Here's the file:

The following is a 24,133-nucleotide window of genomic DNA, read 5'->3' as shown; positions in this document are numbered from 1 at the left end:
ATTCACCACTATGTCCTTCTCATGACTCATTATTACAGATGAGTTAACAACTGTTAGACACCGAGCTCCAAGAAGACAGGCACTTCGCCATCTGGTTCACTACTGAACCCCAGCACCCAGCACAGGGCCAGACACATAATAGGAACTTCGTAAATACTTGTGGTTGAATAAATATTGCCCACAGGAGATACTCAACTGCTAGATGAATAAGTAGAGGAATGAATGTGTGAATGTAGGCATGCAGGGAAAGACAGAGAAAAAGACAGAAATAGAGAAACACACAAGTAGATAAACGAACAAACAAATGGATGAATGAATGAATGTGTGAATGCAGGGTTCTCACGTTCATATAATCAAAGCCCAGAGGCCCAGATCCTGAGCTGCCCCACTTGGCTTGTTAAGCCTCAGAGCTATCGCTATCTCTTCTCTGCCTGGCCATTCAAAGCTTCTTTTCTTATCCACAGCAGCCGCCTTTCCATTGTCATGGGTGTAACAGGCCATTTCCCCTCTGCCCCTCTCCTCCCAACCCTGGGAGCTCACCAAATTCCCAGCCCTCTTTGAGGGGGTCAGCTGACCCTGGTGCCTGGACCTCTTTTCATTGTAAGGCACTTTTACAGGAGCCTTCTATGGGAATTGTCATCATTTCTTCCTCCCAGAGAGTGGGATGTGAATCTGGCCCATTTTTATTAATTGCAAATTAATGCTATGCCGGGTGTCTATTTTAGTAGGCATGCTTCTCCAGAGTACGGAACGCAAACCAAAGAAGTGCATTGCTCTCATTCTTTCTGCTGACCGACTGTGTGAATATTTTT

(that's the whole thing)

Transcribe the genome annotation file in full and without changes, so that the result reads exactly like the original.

The following is a 24,133-nucleotide window of genomic DNA, read 5'->3' as shown; positions in this document are numbered from 1 at the left end:
ATTCACCACTATGTCCTTCTCATGACTCATTATTACAGATGAGTTAACAACTGTTAGACACCGAGCTCCAAGAAGACAGGCACTTCGCCATCTGGTTCACTACTGAACCCCAGCACCCAGCACAGGGCCAGACACATAATAGGAACTTCGTAAATACTTGTGGTTGAATAAATATTGCCCACAGGAGATACTCAACTGCTAGATGAATAAGTAGAGGAATGAATGTGTGAATGTAGGCATGCAGGGAAAGACAGAGAAAAAGACAGAAATAGAGAAACACACAAGTAGATAAACGAACAAACAAATGGATGAATGAATGAATGTGTGAATGCAGGGTTCTCACGTTCATATAATCAAAGCCCAGAGGCCCAGATCCTGAGCTGCCCCACTTGGCTTGTTAAGCCTCAGAGCTATCGCTATCTCTTCTCTGCCTGGCCATTCAAAGCTTCTTTTCTTATCCACAGCAGCCGCCTTTCCATTGTCATGGGTGTAACAGGCCATTTCCCCTCTGCCCCTCTCCTCCCAACCCTGGGAGCTCACCAAATTCCCAGCCCTCTTTGAGGGGGTCAGCTGACCCTGGTGCCTGGACCTCTTTTCATTGTAAGGCACTTTTACAGGAGCCTTCTATGGGAATTGTCATCATTTCTTCCTCCCAGAGAGTGGGATGTGAATCTGGCCCATTTTTATTAATTGCAAATTAATGCTATGCCGGGTGTCTATTTTAGTAGGCATGCTTCTCCAGAGTACGGAACGCAAACCAAAGAAGTGCATTGCTCTCATTCTTTCTGCTGACCGACTGTGTGAATATTTTT